It has been three years of turbulence. Watching the sun rise in panic as I tried to get an essay done in five hours; running for the U1 which was supposed to arrive in three minutes; awkwardly avoiding my tutor’s eyes during a seminar I didn’t prepare for; mentally cursing at other students on Floor 5 who do not know what a bloody library is; trying to get the most out of an overpriced meal deal at Rootes. Despite all of this, I was still anticipating graduating outside the construction site that is Warwick Arts Centre, with all of my friends, trying not to cry off the makeup I’d so carefully put on for the occasion.
As it turns out, the one expectation I had, to see all my friends and tutors; to hold that symbolic piece of paper in my hand; to let that sense of finality baptise me, validate my adulthood and close the chapter of my coming of age; that one expectation was an indulgence that I shouldn’t have pegged my hopes on. Hope was like religion: believing in it kept me going through the lowest of lows. Now it’s like being told there’s no fat bearded man climbing down your chimney at Christmas to give you the toys you’ve always wanted. It’s as if my dream to graduate was a sick fascination that was never meant to happen.
It’s as if my dream to graduate was a sick fascination that was never meant to happen
I’m most certainly bitter. But I’m just as aware that there’s nowhere to vent your anger, a horrible coping mechanism that is nonetheless in our nature to resort to. You shouldn’t blame your tutors for striking when they are living under a dodgy pensions scheme and poor working conditions. You most certainly can’t blame anyone for the Covid-19 pandemic. But there aren’t instruction manuals on how to cope with this sense of aloofness, of being uprooted from all comfort and into a situation that was completely unseen.
I wake up to a sense of loss, to being reminded that all I had hoped for is a growing illusion. The loss of any possibility to remedy how some of my friends and I left things off. The loss of a signal that this is your time to remember these faces, to say your goodbyes before it’s too late.
To emulate Marriage Story, what I love about Warwick: it surprises you in the best and worst ways. You’re going to get a new humanities building—after you’ve graduated. You’re getting a new gym—that’s horribly overpriced. Some of the worst, to name a few: last year’s exam timetable. The group chat scandal. General inefficiency and lack of centralisation when it comes to communication. But there are perks, like Pret (controversial opinion: the coffee’s good and plant milk replacements are free) and the Oculus, which is pretty cool to study in. Lakeside is always good for a quick stroll. Cannon Park isn’t too far away…? I’m really grasping at straws here, but the absolute best thing about Warwick is the people.
And if this year, and the past two, have taught me anything, it is to not have hope. To not take things for granted
A lot of whom I’ll never see again. Who I’ve shared (almost) a year’s worth of classes with. Who I’ve lived with for 40 weeks and never saw again until two years later, for some reason, everywhere. Who I’ve followed on Instagram and added on Facebook from WhatsApp welcome chats that had too many people in them; that made possible a moment when we all knew each other’s courses and accommodation blocks and where the biggest party was going to during the “freshers’ week” that was really Week 1. People who I’ve adored until I met them in person, who I’ve contemplated falling in love with and immediately recoiled from the idea. All these faces that I’ve taken for granted and never tried to memorise, that I’ll never have the chance to again.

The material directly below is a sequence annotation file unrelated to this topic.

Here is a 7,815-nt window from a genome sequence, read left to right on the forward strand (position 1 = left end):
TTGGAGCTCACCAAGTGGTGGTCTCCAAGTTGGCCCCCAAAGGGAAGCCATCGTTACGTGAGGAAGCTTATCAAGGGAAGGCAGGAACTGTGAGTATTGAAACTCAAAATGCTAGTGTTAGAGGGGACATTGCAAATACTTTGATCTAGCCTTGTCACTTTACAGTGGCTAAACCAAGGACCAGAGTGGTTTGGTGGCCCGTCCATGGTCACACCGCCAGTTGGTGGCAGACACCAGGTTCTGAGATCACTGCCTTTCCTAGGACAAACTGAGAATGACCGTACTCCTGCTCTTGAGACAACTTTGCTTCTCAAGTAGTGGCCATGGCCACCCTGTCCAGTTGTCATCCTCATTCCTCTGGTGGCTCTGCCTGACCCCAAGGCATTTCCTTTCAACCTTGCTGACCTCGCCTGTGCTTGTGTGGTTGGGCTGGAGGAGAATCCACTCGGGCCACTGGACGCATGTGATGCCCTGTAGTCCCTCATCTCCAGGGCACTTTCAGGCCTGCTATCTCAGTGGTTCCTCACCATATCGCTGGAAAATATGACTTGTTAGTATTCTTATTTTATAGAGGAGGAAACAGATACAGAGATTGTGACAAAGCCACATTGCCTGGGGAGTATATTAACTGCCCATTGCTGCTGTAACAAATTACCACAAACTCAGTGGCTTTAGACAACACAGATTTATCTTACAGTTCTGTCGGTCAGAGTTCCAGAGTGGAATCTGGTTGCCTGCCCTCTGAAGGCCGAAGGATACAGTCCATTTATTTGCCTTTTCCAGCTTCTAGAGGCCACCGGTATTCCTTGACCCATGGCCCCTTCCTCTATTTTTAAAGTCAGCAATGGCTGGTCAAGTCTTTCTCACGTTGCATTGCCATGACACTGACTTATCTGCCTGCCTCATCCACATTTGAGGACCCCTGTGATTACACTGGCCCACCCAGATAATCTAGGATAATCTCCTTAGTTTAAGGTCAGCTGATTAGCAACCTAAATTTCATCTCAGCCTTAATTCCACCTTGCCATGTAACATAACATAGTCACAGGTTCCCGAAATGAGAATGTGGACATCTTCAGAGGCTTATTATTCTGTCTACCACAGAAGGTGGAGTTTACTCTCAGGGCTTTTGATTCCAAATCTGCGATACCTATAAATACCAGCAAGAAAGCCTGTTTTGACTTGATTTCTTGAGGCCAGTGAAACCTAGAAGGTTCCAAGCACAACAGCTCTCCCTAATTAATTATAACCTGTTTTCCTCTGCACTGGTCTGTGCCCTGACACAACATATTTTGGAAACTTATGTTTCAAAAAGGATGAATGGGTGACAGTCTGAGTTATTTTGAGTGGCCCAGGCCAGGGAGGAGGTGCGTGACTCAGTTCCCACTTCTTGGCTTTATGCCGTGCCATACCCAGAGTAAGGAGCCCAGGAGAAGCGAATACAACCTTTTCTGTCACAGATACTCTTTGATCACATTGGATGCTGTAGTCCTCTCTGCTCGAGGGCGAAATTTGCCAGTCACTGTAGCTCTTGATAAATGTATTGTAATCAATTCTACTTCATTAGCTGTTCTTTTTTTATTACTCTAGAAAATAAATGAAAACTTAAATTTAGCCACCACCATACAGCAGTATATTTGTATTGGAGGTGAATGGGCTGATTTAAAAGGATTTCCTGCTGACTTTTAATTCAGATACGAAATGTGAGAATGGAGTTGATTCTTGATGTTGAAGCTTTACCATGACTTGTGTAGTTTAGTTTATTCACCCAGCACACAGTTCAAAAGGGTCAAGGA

Only a pessimist speaks in absolutes, however. Some miraculous scientific breakthrough could salvage what is left of our degrees, or “the virus will die off with the heat (and come back in the winter)”. Perhaps, in about a month, everything will go back to normal and there’ll be a sickly sweet reunion where everyone waxes poetic about how much they missed each other and can’t believe they’re back again.
But it’s in our nature to expect the worst, isn’t it? And if this year, and the past two, have taught me anything, it is to not have hope. To not take things for granted. I’ve spent months asking if it’s over yet, and the only question I can ask now is if it’s over already. It’s easier to prepare for the worst, because then you’ll be surprised by the smallest of joys. Why do I want to be reminded of everything that’s been taken away from me, possibly for good?
The sense of finality we lacked could be a source of strength for us to find it elsewhere
I’m not saying any of this is a healthy way to cope. None of this should be taken as instruction, but as a reminder that, if you’re feeling the same, you are most definitely not alone. The class of 2020 will emerge as a cohort of stunning tenacity from having seen so many trials and tribulations. The sense of finality we lacked could be a source of strength for us to find it elsewhere, in time, and we will work towards it with a voraciousness never seen before.
What we loved about Warwick were the people that we spent midnight trips to Tesco with in first year, complained about poorly insulated student housing with in second year, shared packs of Red Bull with in third year at 3:17am in Floor 5. These people that we’ve come to know for life, and who are all in this together even if it doesn’t feel like it. No matter how alone you’re feeling right now, the class of 2020 is here with you. Always.